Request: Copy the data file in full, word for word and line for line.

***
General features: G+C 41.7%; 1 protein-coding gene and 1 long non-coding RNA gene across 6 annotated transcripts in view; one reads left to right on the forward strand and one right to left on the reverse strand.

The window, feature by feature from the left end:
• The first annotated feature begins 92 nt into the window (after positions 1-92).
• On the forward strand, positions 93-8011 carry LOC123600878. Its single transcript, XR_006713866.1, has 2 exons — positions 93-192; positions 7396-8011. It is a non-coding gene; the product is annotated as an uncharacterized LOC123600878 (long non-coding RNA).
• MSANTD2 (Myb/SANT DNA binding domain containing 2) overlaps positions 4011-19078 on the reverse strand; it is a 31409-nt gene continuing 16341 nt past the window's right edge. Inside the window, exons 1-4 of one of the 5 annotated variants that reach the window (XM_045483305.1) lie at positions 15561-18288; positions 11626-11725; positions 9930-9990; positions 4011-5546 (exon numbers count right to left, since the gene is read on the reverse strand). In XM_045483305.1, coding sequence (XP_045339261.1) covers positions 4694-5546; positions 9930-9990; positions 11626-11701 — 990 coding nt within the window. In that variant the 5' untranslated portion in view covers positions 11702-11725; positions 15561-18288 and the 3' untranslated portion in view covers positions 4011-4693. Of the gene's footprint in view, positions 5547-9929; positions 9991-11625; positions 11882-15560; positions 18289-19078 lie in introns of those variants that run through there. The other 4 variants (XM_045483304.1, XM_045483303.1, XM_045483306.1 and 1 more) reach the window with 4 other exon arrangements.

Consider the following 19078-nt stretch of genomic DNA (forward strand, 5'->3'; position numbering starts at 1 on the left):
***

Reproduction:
General features: G+C 41.7%; 1 protein-coding gene and 1 long non-coding RNA gene across 6 annotated transcripts in view; one reads left to right on the forward strand and one right to left on the reverse strand.

The window, feature by feature from the left end:
• The first annotated feature begins 92 nt into the window (after positions 1-92).
• On the forward strand, positions 93-8011 carry LOC123600878. Its single transcript, XR_006713866.1, has 2 exons — positions 93-192; positions 7396-8011. It is a non-coding gene; the product is annotated as an uncharacterized LOC123600878 (long non-coding RNA).
• MSANTD2 (Myb/SANT DNA binding domain containing 2) overlaps positions 4011-19078 on the reverse strand; it is a 31409-nt gene continuing 16341 nt past the window's right edge. Inside the window, exons 1-4 of one of the 5 annotated variants that reach the window (XM_045483305.1) lie at positions 15561-18288; positions 11626-11725; positions 9930-9990; positions 4011-5546 (exon numbers count right to left, since the gene is read on the reverse strand). In XM_045483305.1, coding sequence (XP_045339261.1) covers positions 4694-5546; positions 9930-9990; positions 11626-11701 — 990 coding nt within the window. In that variant the 5' untranslated portion in view covers positions 11702-11725; positions 15561-18288 and the 3' untranslated portion in view covers positions 4011-4693. Of the gene's footprint in view, positions 5547-9929; positions 9991-11625; positions 11882-15560; positions 18289-19078 lie in introns of those variants that run through there. The other 4 variants (XM_045483304.1, XM_045483303.1, XM_045483306.1 and 1 more) reach the window with 4 other exon arrangements.

Consider the following 19078-nt stretch of genomic DNA (forward strand, 5'->3'; position numbering starts at 1 on the left):